English and Scientific names:

Black-whiskered Vireo, Vireo altiloquus

Number of individuals: 

One, Adult

Locality: LOUISIANA: 


Specific Locality:

SE side of Peveto Woods in live oak grove.

Date(s) when observed:

28 April 2009

Time(s) of day when observed:  

Several times over about 15 minutes starting around 11:45 AM CDST.

Reporting observer and address:

Jay V. Huner
Boyce, LA

Other observers accompanying reporter who also identified the bird(s):

Bill Gover and a visitor from Washington State who first noticed the bird. The fellow from Washington requested that he not be identified.

Other observers who independently identified the bird(s)

None, to our knowledge

Light conditions (position of bird in relation to shade and to direction and amount of light):

Partly cloudy. Sometimes the bird could be seen quite clearly. At other times back light caused problems in picking out field marks. Just had to wait until it moved around.

Optical equipment: 

Zeiss 10 x 40 binoculars.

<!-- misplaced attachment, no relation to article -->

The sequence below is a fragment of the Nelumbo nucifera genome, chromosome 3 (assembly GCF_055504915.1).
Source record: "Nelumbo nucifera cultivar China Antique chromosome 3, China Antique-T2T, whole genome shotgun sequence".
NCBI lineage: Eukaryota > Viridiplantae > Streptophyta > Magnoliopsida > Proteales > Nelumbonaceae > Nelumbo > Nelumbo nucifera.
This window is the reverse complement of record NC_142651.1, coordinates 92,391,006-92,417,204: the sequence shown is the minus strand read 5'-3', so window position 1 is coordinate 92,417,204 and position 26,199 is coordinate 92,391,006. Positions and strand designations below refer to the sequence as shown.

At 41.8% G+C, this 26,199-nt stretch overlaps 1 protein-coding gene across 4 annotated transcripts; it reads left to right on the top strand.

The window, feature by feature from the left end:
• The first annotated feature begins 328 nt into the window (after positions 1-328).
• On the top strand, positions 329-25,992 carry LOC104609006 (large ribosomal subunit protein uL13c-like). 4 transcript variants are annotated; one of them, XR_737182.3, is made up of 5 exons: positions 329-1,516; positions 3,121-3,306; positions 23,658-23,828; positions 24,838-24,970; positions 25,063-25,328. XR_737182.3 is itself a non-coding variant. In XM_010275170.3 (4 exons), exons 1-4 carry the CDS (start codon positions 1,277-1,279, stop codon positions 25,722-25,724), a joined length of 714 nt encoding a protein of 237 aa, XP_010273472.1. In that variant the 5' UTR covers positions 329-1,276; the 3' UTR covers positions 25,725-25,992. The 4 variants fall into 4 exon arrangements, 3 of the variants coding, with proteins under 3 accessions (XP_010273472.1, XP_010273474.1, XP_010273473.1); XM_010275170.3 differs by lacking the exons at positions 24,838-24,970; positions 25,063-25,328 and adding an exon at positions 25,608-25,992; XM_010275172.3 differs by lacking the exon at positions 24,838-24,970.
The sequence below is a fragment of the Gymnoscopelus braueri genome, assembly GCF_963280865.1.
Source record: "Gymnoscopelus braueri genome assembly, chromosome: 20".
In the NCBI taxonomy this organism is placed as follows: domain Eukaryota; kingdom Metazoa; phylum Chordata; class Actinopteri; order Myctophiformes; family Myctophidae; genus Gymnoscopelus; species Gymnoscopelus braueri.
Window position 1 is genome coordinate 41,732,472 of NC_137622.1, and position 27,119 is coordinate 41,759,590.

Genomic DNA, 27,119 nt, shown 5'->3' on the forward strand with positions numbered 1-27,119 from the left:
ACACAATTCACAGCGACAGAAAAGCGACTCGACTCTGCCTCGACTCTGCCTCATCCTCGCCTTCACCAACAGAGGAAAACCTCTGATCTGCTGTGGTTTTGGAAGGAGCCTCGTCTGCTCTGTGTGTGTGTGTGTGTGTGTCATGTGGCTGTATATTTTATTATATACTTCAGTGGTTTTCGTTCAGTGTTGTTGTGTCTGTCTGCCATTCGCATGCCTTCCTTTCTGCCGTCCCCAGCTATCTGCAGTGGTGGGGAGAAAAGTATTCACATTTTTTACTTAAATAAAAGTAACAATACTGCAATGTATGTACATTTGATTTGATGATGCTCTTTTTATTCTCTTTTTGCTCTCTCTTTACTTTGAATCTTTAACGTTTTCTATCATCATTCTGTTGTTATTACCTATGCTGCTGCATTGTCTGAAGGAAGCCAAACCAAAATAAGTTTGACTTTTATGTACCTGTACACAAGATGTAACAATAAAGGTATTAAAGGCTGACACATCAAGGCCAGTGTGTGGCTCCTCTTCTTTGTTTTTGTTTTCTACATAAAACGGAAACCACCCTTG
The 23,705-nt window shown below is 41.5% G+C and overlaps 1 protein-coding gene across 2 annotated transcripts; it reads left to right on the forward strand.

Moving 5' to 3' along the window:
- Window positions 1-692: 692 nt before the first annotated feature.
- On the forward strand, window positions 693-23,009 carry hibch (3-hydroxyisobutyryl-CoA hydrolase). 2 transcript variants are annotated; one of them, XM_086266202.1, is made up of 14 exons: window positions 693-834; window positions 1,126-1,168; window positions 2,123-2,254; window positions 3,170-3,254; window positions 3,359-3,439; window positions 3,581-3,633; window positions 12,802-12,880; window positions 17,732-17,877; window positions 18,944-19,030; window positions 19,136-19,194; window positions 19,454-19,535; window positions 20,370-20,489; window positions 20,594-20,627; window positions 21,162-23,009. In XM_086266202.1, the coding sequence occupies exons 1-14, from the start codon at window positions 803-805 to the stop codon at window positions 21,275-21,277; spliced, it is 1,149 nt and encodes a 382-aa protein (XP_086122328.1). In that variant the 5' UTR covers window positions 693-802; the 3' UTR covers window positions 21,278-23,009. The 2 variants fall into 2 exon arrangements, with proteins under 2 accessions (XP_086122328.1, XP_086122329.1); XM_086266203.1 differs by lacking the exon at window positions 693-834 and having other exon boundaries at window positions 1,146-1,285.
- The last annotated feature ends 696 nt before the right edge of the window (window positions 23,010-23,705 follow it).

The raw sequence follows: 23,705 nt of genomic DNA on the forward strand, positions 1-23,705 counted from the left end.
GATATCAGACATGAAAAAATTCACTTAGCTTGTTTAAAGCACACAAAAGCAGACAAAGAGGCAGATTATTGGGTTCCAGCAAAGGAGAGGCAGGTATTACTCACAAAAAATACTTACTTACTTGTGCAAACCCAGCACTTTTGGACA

Distance to bird(s): 

10-30 yards.

Duration of observation:

Probably a full 3 minutes when all observations considered.


Coastal Forest/Chenier/canopy of live oaks.

Behavior of bird: 

Bird was actively feeding darting back and forth in one oak and then moving to an adjacent oak or, sometimes, moving to a second or third oak beyond the adjacent tree.


The bird was a red-eye type vireo. In fact there were at least two Red-eyed Vireos in the area and the bird was sometimes in association with it. The bird was the same size as the Red-eyed Vireos but differed in having the definitive black whiskers although they were not always easy to pick out. It did not have a black border above the white supercillium. And it seemed somewhat darker, overall than the Red-eyed Vireos.



Similar species:

Well, Yellow-green is a far out possibility this bird did not have the appropriate yellow was below including the wings. Red-eyed Vireo would be the expected bird but the definitive black whiskers were identified on several occasions by the three observers.

Photographs or tape recordings obtained?


Previous experience with this species: 

I observed a number of Black-whiskered Vireos in the Florida Keys in April 2008.

Identification aids:

National Geographic Field Guide, Sibley's Field Guide, and the Golden Books Birds of North America.

This description is written from: 

What the heck, I did not take time to write down notes. This description is based on memory and input from Bill Gover.

Are you positive of your identification? If not, explain: 




Jay V. Huner

Date and time: 

30 April 2009, 5:25 PM